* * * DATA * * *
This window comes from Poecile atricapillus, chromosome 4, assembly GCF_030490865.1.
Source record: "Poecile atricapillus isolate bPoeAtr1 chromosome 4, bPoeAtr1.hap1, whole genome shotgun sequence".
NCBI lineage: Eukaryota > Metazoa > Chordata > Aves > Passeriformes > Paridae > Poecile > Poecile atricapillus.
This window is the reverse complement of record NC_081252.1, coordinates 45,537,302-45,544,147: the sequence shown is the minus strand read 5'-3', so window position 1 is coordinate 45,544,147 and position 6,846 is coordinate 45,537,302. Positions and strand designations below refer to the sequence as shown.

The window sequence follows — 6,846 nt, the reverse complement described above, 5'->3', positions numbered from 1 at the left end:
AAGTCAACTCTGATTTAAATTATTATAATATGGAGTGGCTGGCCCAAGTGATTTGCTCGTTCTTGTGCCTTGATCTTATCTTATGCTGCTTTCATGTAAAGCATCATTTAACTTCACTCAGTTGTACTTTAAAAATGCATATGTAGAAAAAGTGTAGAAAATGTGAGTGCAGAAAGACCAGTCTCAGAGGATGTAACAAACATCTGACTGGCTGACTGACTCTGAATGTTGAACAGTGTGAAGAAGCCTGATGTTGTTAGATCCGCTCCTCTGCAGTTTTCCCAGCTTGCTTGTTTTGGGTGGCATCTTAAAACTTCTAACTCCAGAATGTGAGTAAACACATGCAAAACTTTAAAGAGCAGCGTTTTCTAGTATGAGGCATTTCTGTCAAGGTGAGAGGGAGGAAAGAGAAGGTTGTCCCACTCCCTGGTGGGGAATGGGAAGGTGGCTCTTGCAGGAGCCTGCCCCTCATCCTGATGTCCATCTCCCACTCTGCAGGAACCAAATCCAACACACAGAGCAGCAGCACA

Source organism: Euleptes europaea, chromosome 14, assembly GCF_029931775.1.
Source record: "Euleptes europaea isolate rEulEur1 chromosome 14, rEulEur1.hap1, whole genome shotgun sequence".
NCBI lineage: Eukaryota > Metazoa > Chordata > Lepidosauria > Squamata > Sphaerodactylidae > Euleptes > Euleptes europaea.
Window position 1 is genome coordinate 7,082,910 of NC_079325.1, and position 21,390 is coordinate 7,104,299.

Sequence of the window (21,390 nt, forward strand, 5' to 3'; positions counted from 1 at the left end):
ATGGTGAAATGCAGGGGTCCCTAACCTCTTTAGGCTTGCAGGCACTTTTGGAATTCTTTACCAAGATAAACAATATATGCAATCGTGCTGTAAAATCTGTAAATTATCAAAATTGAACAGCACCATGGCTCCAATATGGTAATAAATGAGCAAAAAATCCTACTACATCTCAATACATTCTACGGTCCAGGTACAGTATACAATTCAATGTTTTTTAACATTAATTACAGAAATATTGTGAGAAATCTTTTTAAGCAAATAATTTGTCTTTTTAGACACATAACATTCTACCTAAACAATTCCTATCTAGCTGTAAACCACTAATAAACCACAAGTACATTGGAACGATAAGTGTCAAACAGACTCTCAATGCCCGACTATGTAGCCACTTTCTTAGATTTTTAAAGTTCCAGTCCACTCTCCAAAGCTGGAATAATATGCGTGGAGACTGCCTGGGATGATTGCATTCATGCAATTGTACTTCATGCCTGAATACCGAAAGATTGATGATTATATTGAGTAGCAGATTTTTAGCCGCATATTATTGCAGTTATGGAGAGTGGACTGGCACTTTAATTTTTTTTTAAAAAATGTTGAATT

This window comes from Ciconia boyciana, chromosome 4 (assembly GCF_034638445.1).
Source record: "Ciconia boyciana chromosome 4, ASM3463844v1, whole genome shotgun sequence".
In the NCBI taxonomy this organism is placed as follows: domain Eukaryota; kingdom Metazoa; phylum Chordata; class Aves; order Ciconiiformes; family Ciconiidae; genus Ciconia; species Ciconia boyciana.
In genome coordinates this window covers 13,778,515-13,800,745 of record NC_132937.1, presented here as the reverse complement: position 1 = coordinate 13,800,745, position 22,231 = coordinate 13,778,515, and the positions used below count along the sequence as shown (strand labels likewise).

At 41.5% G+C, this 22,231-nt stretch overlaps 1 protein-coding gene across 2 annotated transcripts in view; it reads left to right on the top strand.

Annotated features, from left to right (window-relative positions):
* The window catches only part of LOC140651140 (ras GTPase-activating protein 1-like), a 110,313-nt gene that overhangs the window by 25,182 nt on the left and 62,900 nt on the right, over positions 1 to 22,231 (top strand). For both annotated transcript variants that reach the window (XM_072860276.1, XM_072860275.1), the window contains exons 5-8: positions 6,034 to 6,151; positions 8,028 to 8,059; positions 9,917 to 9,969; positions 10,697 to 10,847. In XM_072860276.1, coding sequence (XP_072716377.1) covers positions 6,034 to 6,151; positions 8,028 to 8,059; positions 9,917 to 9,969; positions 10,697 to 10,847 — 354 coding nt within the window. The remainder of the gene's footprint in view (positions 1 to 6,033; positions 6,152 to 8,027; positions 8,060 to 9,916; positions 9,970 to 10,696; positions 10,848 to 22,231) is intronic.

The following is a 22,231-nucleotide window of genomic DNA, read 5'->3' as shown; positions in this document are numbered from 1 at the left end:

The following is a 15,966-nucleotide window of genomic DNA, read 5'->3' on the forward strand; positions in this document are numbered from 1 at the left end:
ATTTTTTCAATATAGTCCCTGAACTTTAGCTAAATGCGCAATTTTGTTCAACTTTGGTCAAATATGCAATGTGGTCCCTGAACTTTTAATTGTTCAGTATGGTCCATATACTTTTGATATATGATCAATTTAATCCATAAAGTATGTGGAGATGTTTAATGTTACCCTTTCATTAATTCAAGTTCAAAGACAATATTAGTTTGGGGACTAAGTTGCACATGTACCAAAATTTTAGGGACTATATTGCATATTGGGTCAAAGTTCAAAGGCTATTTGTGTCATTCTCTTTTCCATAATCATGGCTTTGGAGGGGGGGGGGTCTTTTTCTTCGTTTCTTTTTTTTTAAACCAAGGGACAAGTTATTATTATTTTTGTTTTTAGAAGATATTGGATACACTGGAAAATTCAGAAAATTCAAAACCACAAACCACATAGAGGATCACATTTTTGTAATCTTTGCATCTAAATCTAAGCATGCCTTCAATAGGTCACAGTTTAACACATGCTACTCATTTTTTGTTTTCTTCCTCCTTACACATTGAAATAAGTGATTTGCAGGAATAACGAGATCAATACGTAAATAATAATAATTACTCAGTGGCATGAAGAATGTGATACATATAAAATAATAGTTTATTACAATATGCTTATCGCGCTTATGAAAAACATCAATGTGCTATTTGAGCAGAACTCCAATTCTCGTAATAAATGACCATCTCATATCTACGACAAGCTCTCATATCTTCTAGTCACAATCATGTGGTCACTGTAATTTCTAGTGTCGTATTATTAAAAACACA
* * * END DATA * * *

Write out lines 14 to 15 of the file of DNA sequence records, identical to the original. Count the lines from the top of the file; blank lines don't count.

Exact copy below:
Source record: "Ciconia boyciana chromosome 4, ASM3463844v1, whole genome shotgun sequence".
In the NCBI taxonomy this organism is placed as follows: domain Eukaryota; kingdom Metazoa; phylum Chordata; class Aves; order Ciconiiformes; family Ciconiidae; genus Ciconia; species Ciconia boyciana.